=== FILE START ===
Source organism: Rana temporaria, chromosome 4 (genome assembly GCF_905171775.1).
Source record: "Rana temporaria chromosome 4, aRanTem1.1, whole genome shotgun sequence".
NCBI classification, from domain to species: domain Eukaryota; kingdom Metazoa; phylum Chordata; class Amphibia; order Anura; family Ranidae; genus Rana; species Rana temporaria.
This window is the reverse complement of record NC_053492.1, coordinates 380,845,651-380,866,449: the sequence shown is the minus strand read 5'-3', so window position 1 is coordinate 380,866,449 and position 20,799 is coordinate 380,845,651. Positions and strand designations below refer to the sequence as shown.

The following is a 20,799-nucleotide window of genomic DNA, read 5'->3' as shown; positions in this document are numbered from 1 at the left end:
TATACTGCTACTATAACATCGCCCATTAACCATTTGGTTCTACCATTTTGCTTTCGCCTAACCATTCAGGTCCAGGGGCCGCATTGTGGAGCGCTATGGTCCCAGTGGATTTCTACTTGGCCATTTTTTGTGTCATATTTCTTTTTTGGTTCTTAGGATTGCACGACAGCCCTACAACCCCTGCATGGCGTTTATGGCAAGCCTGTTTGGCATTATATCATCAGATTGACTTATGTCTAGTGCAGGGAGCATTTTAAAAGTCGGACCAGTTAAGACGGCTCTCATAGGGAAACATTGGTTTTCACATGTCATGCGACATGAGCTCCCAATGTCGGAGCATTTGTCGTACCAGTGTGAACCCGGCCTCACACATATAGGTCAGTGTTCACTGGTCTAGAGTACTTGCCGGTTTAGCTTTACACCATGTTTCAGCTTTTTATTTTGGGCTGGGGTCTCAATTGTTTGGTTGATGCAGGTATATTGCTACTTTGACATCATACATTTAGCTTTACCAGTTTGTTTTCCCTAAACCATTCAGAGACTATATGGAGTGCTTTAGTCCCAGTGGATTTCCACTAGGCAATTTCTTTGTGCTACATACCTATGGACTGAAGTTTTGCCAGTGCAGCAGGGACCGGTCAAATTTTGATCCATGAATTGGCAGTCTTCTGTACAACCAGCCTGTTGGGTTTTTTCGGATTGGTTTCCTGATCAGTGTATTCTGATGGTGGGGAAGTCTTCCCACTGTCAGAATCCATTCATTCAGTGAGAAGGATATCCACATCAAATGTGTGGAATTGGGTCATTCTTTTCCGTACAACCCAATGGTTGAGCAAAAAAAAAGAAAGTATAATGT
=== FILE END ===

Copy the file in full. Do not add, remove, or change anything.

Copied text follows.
Source organism: Rana temporaria, chromosome 4 (genome assembly GCF_905171775.1).
Source record: "Rana temporaria chromosome 4, aRanTem1.1, whole genome shotgun sequence".
NCBI classification, from domain to species: domain Eukaryota; kingdom Metazoa; phylum Chordata; class Amphibia; order Anura; family Ranidae; genus Rana; species Rana temporaria.
This window is the reverse complement of record NC_053492.1, coordinates 380,845,651-380,866,449: the sequence shown is the minus strand read 5'-3', so window position 1 is coordinate 380,866,449 and position 20,799 is coordinate 380,845,651. Positions and strand designations below refer to the sequence as shown.

The following is a 20,799-nucleotide window of genomic DNA, read 5'->3' as shown; positions in this document are numbered from 1 at the left end:
TATACTGCTACTATAACATCGCCCATTAACCATTTGGTTCTACCATTTTGCTTTCGCCTAACCATTCAGGTCCAGGGGCCGCATTGTGGAGCGCTATGGTCCCAGTGGATTTCTACTTGGCCATTTTTTGTGTCATATTTCTTTTTTGGTTCTTAGGATTGCACGACAGCCCTACAACCCCTGCATGGCGTTTATGGCAAGCCTGTTTGGCATTATATCATCAGATTGACTTATGTCTAGTGCAGGGAGCATTTTAAAAGTCGGACCAGTTAAGACGGCTCTCATAGGGAAACATTGGTTTTCACATGTCATGCGACATGAGCTCCCAATGTCGGAGCATTTGTCGTACCAGTGTGAACCCGGCCTCACACATATAGGTCAGTGTTCACTGGTCTAGAGTACTTGCCGGTTTAGCTTTACACCATGTTTCAGCTTTTTATTTTGGGCTGGGGTCTCAATTGTTTGGTTGATGCAGGTATATTGCTACTTTGACATCATACATTTAGCTTTACCAGTTTGTTTTCCCTAAACCATTCAGAGACTATATGGAGTGCTTTAGTCCCAGTGGATTTCCACTAGGCAATTTCTTTGTGCTACATACCTATGGACTGAAGTTTTGCCAGTGCAGCAGGGACCGGTCAAATTTTGATCCATGAATTGGCAGTCTTCTGTACAACCAGCCTGTTGGGTTTTTTCGGATTGGTTTCCTGATCAGTGTATTCTGATGGTGGGGAAGTCTTCCCACTGTCAGAATCCATTCATTCAGTGAGAAGGATATCCACATCAAATGTGTGGAATTGGGTCATTCTTTTCCGTACAACCCAATGGTTGAGCAAAAAAAAAGAAAGTATAATGT